Sunday, March 25, 2012

Selling Software and Selling Ebooks

Back in the dawn of the personal computer era, in the mists of time when floppys were really floppy, and PCs ran on command line DOS prompt, people bought their software packaged in pretty boxes off the shelf in gleaming retail establishments such as CompUSA and Egghead. Installation consisted of copying files into arcane locations and hand-tweaking .ini files. A software developer needed pretty big pockets to not only write the software, but get the media manufactured, the user guides printed, and everything packaged and distributed to retail outlets. In other words, a major outlay of cash or a contract from IBM [which was how Microsoft started].

Enter the Internet And Shareware
The Internet changed everything in the early nineties. This was before WWW, but forums such as Compuserve and usenet allowed ordinary people to hook up with developers through newsgroups. People began writing code and sharing it with others, and the "shareware" industry commenced.

Shareware works on the concept of providing code for free, either for a limited number of features, or a limited time period. The user tries the code, and if he or she finds it useful, he'll pay to either unlock additional features or pay to use it after the trial period was over. Shareware allowed developers and programmers to bypass the retail distribution channels and middlemen who controlled the flow of software to retail establishments. Programmers could market directly to their end customers. Many successful programs, games, and applications, too numerous to name, had their roots in shareware.

What about Books?
What is an e-book but a piece of encoded data? So why has it taken the publishing industry so long to transform like the software industry did twenty years ago? Just a year ago, people lounged at Barnes and Noble and Borders, sipping latte and thumbing through massive tomes of dead trees. A would-be author needed the support of publishing companies to upfront the outlay of money required for printing dead trees, distribution and marketing.

In less than five years since the Kindle was released and the concept of ebooks popularized, authors have turned to the shareware concept to market their books. Amazon's "Look Inside" feature is exactly the same as sampling before buying. Because of this ebook revolution, readers can browse hundreds of books, looking inside with a single click and have instant fulfillment to either purchase or delete. The middleman (other than Amazon) is cut out, and authors can spread their wares in front of the customers and let them vote with their "clicks."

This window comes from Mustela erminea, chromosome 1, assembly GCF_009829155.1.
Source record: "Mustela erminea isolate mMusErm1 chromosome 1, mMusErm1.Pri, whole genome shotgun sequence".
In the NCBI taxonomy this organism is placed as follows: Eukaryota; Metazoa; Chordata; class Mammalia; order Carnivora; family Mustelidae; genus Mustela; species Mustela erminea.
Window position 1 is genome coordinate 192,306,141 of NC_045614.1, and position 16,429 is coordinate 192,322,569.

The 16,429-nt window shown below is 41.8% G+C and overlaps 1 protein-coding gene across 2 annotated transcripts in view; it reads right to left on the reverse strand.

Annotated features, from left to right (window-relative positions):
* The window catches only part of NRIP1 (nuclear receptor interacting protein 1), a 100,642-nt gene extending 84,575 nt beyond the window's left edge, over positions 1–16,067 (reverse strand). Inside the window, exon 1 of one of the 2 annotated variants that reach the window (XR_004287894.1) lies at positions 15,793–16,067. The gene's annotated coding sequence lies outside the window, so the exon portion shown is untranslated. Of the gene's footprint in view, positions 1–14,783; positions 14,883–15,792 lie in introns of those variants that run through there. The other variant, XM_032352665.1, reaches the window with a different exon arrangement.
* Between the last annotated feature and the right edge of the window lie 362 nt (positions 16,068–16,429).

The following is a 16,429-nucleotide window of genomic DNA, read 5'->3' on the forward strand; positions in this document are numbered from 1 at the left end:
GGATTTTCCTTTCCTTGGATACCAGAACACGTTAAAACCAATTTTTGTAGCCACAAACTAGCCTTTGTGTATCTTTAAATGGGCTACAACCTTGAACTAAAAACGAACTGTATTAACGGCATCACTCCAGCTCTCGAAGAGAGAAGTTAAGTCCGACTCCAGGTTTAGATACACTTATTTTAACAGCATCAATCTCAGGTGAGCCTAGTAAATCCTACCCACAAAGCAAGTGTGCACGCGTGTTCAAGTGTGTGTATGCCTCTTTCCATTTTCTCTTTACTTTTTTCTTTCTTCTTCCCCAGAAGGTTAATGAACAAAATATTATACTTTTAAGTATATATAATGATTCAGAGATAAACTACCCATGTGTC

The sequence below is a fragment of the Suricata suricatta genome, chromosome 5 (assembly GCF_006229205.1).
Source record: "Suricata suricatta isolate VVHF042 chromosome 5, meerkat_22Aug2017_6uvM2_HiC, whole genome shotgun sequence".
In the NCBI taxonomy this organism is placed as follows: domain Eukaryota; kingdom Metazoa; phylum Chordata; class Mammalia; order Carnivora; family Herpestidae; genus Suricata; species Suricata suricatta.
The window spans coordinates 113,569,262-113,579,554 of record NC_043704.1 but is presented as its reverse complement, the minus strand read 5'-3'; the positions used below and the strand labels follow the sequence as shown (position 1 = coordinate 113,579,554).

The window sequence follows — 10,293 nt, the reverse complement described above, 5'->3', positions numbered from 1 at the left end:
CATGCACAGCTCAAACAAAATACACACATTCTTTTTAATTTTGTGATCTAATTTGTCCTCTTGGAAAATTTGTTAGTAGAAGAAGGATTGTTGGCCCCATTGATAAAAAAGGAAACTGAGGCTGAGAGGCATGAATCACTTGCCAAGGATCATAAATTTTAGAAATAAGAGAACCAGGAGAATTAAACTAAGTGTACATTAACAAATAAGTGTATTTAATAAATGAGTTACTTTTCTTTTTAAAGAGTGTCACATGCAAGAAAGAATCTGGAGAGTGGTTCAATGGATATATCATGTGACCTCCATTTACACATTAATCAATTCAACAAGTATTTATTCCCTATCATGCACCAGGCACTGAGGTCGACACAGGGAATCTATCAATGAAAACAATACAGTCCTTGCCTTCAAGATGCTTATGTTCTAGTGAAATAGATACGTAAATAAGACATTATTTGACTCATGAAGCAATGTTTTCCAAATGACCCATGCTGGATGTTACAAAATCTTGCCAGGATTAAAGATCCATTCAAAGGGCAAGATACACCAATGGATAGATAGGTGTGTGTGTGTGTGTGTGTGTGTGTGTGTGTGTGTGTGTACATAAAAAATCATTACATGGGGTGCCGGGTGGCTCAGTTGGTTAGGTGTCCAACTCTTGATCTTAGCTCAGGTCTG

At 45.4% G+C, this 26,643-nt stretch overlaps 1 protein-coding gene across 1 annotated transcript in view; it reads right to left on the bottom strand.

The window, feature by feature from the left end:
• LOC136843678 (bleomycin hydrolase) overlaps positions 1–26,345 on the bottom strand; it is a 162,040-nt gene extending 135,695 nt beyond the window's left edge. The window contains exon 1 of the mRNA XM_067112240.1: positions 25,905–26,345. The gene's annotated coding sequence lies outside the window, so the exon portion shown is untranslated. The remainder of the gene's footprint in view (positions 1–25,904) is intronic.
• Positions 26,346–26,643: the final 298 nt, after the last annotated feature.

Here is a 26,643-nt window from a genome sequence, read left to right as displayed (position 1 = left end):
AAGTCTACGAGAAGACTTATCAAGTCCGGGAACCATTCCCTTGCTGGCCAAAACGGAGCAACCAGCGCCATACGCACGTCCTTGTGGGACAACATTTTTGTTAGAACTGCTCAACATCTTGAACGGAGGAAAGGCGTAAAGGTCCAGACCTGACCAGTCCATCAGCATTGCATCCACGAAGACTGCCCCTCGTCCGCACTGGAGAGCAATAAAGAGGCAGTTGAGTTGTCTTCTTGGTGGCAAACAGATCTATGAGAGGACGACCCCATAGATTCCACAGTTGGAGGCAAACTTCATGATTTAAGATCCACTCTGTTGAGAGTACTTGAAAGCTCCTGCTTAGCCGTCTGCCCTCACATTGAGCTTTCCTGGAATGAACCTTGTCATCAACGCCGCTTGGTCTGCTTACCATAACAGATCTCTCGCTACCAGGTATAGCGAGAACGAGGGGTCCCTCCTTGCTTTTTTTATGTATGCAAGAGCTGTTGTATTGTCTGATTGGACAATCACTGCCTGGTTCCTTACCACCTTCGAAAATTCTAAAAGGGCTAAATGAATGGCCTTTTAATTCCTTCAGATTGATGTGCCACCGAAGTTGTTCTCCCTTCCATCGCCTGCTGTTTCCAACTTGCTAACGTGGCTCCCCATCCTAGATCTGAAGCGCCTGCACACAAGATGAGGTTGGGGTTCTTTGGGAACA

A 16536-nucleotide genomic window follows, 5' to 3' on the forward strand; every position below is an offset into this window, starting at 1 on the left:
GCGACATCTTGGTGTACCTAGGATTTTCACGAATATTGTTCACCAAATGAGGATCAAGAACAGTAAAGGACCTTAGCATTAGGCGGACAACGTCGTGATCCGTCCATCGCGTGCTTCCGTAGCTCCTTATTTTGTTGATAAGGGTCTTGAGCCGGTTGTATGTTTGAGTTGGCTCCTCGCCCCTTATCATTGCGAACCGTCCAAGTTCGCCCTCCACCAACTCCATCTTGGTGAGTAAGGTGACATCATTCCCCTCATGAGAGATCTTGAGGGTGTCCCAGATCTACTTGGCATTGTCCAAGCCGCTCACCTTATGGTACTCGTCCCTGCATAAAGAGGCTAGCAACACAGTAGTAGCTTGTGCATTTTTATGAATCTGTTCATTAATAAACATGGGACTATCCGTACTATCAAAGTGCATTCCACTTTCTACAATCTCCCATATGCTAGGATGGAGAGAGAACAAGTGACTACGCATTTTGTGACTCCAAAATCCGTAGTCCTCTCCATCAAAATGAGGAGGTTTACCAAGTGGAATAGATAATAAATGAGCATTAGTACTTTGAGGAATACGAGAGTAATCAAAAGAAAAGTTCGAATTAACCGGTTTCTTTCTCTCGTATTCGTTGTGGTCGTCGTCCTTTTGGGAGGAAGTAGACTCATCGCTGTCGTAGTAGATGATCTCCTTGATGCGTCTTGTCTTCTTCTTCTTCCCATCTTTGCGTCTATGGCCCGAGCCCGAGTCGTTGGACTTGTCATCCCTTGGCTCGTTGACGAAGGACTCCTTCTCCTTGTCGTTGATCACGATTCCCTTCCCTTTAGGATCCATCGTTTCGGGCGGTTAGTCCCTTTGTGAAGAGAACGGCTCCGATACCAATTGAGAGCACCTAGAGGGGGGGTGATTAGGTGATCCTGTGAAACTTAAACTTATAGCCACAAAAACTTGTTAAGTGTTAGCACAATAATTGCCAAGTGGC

And just as Egghead Software, Circuit City and CompUSA retail stores have gone by the wayside, so has Borders, Waldenbooks and Crownbooks. As for the music industry... same story. Information in electronic format will trump physical media in terms of cost, distribution, and direct marketing to the end-user.

What do you think? Do you still love the feel of paper books? When was the last time you bought a piece of software in a pretty cardboard box with a DVD? How about music? When was the last CD you bought? The last time you went to the drugstore to get your photos printed? Are there things too precious to be replaced with bits and bytes?


  1. Good post, Rachelle. Personally, I do love the fell, smell, excitement of cracking open that brand new book (yes, I might be a little weird). The authors charging the same price for ebooks versus print books... I'll buy the dead trees book every time. But I think you're right. Technology is advancing how we do things. A lot of my own shopping (software, music) is done online now.

  2. I must admit books are more special than CD's and software because of the feel. No one caresses their CD's and DVD's or dog-ears them, or marks in them. I used to use books like a filing cabinet, sticking business cards, scraps and notes. Not something I can do with an e-book.